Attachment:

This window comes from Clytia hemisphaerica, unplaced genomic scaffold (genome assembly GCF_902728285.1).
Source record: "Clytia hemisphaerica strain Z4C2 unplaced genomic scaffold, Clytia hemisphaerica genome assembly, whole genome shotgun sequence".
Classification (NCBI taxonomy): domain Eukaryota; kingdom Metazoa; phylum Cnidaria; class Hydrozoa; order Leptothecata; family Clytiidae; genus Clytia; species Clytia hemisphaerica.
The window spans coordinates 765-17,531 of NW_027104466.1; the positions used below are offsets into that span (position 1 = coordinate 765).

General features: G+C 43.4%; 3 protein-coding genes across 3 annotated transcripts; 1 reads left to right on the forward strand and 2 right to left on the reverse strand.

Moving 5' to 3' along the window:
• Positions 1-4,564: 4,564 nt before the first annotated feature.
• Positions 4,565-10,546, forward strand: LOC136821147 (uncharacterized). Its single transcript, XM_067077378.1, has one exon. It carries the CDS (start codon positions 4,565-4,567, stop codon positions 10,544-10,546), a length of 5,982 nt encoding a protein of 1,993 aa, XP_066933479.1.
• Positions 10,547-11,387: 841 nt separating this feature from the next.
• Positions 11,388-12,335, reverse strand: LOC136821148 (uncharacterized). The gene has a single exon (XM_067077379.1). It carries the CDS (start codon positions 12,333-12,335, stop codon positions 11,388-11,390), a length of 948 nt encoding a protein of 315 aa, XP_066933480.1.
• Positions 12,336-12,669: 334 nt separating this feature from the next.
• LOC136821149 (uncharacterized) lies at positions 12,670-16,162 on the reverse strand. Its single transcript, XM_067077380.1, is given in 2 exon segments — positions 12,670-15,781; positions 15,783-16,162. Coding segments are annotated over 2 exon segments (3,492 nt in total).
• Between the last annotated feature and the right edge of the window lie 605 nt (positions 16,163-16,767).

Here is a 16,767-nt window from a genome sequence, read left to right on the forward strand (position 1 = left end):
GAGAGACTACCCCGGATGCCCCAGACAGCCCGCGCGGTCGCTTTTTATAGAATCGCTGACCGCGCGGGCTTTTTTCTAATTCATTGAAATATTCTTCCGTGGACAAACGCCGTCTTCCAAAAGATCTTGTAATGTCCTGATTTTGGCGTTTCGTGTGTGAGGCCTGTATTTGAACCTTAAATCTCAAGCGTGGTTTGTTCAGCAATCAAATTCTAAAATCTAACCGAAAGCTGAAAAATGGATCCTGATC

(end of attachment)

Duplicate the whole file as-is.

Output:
This window comes from Clytia hemisphaerica, unplaced genomic scaffold (genome assembly GCF_902728285.1).
Source record: "Clytia hemisphaerica strain Z4C2 unplaced genomic scaffold, Clytia hemisphaerica genome assembly, whole genome shotgun sequence".
Classification (NCBI taxonomy): domain Eukaryota; kingdom Metazoa; phylum Cnidaria; class Hydrozoa; order Leptothecata; family Clytiidae; genus Clytia; species Clytia hemisphaerica.
The window spans coordinates 765-17,531 of NW_027104466.1; the positions used below are offsets into that span (position 1 = coordinate 765).

General features: G+C 43.4%; 3 protein-coding genes across 3 annotated transcripts; 1 reads left to right on the forward strand and 2 right to left on the reverse strand.

Moving 5' to 3' along the window:
• Positions 1-4,564: 4,564 nt before the first annotated feature.
• Positions 4,565-10,546, forward strand: LOC136821147 (uncharacterized). Its single transcript, XM_067077378.1, has one exon. It carries the CDS (start codon positions 4,565-4,567, stop codon positions 10,544-10,546), a length of 5,982 nt encoding a protein of 1,993 aa, XP_066933479.1.
• Positions 10,547-11,387: 841 nt separating this feature from the next.
• Positions 11,388-12,335, reverse strand: LOC136821148 (uncharacterized). The gene has a single exon (XM_067077379.1). It carries the CDS (start codon positions 12,333-12,335, stop codon positions 11,388-11,390), a length of 948 nt encoding a protein of 315 aa, XP_066933480.1.
• Positions 12,336-12,669: 334 nt separating this feature from the next.
• LOC136821149 (uncharacterized) lies at positions 12,670-16,162 on the reverse strand. Its single transcript, XM_067077380.1, is given in 2 exon segments — positions 12,670-15,781; positions 15,783-16,162. Coding segments are annotated over 2 exon segments (3,492 nt in total).
• Between the last annotated feature and the right edge of the window lie 605 nt (positions 16,163-16,767).

Here is a 16,767-nt window from a genome sequence, read left to right on the forward strand (position 1 = left end):
GAGAGACTACCCCGGATGCCCCAGACAGCCCGCGCGGTCGCTTTTTATAGAATCGCTGACCGCGCGGGCTTTTTTCTAATTCATTGAAATATTCTTCCGTGGACAAACGCCGTCTTCCAAAAGATCTTGTAATGTCCTGATTTTGGCGTTTCGTGTGTGAGGCCTGTATTTGAACCTTAAATCTCAAGCGTGGTTTGTTCAGCAATCAAATTCTAAAATCTAACCGAAAGCTGAAAAATGGATCCTGATC